Hunt said a wolf popped its head inside the vestibule of a tent with two people inside and made off with a backpack.

“The pack was empty, so that incident didn’t result in any food rewards,” he said.

The campers were able to get a message to Parks Canada about the frightening incident, which triggered Parks Canada’s investigation and closure of some backcountry campgrounds.

“When we went out there to put in place some of the closures, we received a report of another party who had already left the scene who had a similar experience,” Hunt said.

“The wolf did get some food rewards and there was evidence of food and garbage left around the site,” he added, noting staff also found grease and fat on rocks where an illegal campfire had been lit. 

Parks Canada will know this week whether the incidents at Sunshine and Egypt Lake involved the same wolf.

Hunt said staff were able to collect some garbage and other materials, such as plastic water bottles, that had been chewed by the wolf.

“We’ve sent that material off to a lab to test for DNA,” he said. “We’ll be able to compare that with the wolf we destroyed at Sunshine.”

In a completely separate incident involving a different wolf, Parks Canada was called to help guide a wolf off the Trans-Canada Highway east of the Banff townsite near the water tower.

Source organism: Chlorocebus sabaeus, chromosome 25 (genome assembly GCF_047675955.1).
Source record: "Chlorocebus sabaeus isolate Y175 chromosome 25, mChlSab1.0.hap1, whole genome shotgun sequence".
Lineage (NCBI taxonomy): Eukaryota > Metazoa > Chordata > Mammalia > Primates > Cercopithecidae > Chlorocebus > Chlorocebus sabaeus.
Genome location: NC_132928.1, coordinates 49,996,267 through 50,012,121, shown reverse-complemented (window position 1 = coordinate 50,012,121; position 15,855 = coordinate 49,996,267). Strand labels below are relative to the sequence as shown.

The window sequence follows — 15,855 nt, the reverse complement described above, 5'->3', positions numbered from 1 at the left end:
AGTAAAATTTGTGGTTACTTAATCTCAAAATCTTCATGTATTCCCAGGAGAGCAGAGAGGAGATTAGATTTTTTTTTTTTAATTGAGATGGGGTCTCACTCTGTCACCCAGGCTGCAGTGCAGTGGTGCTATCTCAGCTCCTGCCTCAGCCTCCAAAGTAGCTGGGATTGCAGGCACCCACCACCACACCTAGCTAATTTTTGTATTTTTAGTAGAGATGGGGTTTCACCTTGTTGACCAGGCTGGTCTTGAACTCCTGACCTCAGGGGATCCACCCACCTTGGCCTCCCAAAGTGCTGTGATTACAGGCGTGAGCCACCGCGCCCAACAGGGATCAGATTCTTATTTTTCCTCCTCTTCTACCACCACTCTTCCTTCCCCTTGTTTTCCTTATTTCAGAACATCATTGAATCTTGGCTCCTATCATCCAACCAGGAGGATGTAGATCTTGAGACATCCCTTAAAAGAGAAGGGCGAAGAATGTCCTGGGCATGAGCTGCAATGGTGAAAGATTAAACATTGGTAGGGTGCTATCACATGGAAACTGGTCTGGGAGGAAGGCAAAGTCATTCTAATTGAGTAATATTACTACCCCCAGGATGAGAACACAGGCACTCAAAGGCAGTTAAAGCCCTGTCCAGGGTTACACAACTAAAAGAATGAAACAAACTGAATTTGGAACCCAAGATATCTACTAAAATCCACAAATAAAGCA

The animal was spotted later at Two Jack Canal, then back at the industrial compound.

“It was reported to have approached a vehicle that had some dogs in and it was coming up to vehicles,” Hunt said.

Over the course of a few days, there were also several reports posted on social media of wolf sightings inside the Banff townsite, including a woman who indicated a wolf walked within metres past her, and of a deer chasing a wolf.

“We believe it was all one individual who was moving back and forth, up and down the Bow Valley,” Hunt said, noting a wolf matching the same description was also seen in Harvie Heights.

When it was seen again in Banff on the afternoon of July 9, staff were able to track the wolf through the industrial compound and immobilize it. After the animal was examined, a decision was made to put it down.

“On closer examination, it was an older non-breeding female in poor body condition,” Hunt said, noting she had an old injury on a lower rear leg and many scars on her legs consistent with fighting with other wolves.

“She had badly worn and damaged canine teeth and so this animal was no longer able to forage in the wild. Options for aversive conditioning, or relocation, would not be effective.”